There are a number of 3D food printers on the market, promising to print everything from pasta to Nutella. But most simply create shapes from pre-prepared ingredients.
One company, however, has gone a different direction, designing 3D printer that turns sugar into gorgeous geometric confections in your own kitchen.
“They work a lot like making frosting,” Liz von Hasseln, co-inventor of 3D Systems’ ChefJet, told Business Insider. “If you’ve ever made frosting and left the bowl overnight in the sink, you’ll know that it gets quite hard and that’s essentially what happens inside the ChefJet Printer.”
The project started when von Hasseln and her husband Kyle, who were graduate students at the Southern California Institute of Architecture, forgot that they were supposed to bake a birthday cake for a friend. Their tiny apartment didn’t have an oven, but they did have the 3D Systems printer they were using for their thesis project.
After tweaking the existing technology to print layers of sugar, they printed their friend’s name as a cake topper and a business was born. The von Hasselns quickly realised the potential of their invention and established Sugar Lab, designing and printing 3D candies in flavours like mint, sour cherry, and vanilla.
Sugar Lab was purchased by 3D Systems last year, and now the von Hasselns are the company’s Creative Directors of Food Products. Later this year, they will unveil their sleek ChefJet, which prints in black and white, and slightly larger ChefJet Pro, which can print in colour, with prices ranging from $US5,000 to $US10,000.
The machines are roughly twice the size of a microwave and look like something one would see on a futuristic cooking show hosted by Spock.
And the possibilities with sugar have gone far beyond the candies Sugar Lab originally printed. “We’ve done everything from drink sweeteners to complicated toppers for elaborate wedding cakes,” von Hasseln said. “We even did a cake stand for a wedding cake. When you 3D print the frosting, it becomes a structural component of the dessert other than just an embellishment.”
The end results are gorgeous, geometric creations — especially with the ChefJet Pro, which can make such exact colour designs that the end product resemble expensive china.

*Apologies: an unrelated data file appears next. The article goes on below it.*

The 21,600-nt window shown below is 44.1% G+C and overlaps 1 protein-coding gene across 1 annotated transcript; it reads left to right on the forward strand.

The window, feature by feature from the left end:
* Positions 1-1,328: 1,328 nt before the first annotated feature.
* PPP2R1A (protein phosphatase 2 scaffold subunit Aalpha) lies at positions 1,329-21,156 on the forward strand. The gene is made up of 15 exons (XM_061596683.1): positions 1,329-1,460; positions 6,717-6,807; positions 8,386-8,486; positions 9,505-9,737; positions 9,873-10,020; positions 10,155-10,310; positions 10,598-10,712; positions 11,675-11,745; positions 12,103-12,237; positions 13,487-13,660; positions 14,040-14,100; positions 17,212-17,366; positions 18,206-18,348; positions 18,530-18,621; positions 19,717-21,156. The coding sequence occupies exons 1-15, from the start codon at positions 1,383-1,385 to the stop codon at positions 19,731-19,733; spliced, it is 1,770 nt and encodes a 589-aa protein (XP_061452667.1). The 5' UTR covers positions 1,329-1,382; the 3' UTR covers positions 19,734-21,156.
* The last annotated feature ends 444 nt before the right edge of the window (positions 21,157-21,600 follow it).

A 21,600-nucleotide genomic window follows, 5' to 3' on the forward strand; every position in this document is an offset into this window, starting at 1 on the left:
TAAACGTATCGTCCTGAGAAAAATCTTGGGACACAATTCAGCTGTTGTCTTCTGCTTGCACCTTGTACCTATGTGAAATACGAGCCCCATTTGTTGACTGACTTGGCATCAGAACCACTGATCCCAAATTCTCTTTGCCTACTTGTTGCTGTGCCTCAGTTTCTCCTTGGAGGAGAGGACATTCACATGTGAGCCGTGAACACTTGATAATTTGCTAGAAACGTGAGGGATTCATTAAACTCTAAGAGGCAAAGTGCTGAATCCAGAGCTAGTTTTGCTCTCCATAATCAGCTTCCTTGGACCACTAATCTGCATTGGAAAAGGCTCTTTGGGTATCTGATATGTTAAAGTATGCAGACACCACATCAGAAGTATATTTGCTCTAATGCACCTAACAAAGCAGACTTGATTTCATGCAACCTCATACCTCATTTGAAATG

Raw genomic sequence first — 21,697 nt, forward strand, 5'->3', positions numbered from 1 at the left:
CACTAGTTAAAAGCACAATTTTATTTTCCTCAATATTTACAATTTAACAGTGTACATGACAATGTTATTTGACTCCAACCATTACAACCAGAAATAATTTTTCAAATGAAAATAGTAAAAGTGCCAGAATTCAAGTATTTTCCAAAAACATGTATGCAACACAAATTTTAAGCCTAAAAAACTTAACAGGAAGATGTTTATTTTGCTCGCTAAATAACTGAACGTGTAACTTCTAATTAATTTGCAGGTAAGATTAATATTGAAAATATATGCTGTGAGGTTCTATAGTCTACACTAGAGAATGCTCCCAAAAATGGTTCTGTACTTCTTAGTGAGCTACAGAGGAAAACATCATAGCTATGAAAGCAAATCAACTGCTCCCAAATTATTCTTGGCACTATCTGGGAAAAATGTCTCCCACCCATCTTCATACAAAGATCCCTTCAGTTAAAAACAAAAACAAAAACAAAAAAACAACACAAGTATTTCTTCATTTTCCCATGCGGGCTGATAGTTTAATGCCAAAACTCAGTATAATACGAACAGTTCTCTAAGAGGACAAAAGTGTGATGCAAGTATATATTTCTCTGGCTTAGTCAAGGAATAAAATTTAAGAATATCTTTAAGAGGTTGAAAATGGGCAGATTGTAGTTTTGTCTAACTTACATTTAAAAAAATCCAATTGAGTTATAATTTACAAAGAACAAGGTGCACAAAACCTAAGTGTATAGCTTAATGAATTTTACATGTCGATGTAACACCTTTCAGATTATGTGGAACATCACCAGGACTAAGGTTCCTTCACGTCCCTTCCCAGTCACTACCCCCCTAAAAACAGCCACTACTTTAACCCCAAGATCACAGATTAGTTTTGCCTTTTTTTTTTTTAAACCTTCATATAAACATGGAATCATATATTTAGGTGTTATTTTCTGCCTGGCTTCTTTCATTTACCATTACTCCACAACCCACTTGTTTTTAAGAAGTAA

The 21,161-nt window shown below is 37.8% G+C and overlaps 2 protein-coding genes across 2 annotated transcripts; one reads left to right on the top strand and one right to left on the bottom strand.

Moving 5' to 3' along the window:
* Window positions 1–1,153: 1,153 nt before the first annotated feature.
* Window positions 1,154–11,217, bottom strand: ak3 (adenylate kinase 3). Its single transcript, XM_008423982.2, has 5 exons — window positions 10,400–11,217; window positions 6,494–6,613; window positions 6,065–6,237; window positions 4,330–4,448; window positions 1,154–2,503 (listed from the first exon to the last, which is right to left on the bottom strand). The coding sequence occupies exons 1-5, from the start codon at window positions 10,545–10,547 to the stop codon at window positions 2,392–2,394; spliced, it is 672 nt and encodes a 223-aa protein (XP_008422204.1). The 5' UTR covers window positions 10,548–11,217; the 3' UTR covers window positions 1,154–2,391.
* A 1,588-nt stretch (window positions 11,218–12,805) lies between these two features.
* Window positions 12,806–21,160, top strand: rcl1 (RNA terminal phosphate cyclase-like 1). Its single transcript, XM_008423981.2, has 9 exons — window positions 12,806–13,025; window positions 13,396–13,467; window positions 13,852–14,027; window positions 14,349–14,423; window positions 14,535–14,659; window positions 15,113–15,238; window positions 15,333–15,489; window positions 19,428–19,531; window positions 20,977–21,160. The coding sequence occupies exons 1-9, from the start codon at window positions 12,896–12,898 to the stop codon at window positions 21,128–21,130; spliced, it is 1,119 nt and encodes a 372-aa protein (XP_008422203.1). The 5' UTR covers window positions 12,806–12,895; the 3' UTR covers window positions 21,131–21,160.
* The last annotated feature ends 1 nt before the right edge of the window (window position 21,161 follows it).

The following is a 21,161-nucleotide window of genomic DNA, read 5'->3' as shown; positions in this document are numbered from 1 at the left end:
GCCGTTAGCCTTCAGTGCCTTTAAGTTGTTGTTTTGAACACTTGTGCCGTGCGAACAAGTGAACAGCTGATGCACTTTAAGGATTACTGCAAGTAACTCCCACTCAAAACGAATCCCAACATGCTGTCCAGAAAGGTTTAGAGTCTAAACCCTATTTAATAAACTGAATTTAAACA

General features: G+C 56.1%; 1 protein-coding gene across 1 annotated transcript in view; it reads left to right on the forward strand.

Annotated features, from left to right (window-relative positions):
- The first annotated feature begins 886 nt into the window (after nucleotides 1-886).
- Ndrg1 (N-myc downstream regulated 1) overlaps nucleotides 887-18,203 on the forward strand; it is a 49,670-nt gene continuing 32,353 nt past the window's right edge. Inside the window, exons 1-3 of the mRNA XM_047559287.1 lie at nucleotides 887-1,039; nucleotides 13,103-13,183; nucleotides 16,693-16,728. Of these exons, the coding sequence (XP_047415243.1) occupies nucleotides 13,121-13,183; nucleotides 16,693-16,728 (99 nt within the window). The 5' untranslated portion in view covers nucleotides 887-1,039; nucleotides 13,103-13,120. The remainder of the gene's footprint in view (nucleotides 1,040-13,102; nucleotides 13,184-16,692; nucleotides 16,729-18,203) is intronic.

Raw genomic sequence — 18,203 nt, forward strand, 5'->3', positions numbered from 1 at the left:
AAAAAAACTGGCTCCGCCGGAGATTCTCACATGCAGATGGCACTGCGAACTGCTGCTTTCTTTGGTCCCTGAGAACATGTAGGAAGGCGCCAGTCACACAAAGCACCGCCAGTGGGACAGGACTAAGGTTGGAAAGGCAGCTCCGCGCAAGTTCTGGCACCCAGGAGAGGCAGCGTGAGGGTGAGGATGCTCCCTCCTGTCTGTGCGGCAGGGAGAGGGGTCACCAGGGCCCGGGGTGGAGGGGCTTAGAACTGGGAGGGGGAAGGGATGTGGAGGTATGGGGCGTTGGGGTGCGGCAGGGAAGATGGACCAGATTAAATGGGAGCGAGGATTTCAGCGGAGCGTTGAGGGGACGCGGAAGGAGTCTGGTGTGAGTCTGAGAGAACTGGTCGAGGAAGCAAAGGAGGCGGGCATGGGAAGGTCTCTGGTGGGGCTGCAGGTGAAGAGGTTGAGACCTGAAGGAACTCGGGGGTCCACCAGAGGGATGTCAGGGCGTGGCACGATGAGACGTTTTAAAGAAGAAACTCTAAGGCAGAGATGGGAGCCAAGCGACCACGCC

The technology is still limited to sugar, but the ChefJet and ChefJet Pro come with a sort of “digital cookbook” that’s organised by food types. If you’re working on a wedding cake, there’s a cake section. If you’d like to make sugar cubes or candy, there’s a section for that, too.
“We want to enable people to be able to create beautiful, customised things that they can print on the ChefJet without having to learn 3D dimensional digital modelling from scratch,” von Hasseln said. “We’re working hard to make sure they’re very user friendly and intuitive right off the bat.”
But don’t expect to run out and buy a ChefJet or ChefJet Pro anytime soon. In its current iteration, ChefJet is meant for the professional market, to be used alongside other industrial kitchen equipment by pastry chefs, molecular gastronomists, and mixologists.
“We are looking at the ChefJet printer as a professional-grade machine,” von Hasseln said. “The ChefJet and ChefJet Pro are really the only printers on the market that are appropriate for that level. They will be the first kitchen-certified 3D printers, meaning they will be used in commercial, professional settings. No other 3D printers have done that.”
In other words, this is not the next microwave — yet. But as the science continues to evolve, von Hasseln does see additional practical uses for her invention.
“We think that sugar is a great place to start 3D printing food,” Liz said. “But beyond sweets, we see tons of potential for other edible substrates. We’re really excited to continue to experiment with starches, spices, or even proteins down the line. And even further down the road, we see potential for things like personalised nutrition and pharmaceuticals.”
“We’re at the very beginning of 3D printing,” she added. “This is a very exciting time.”
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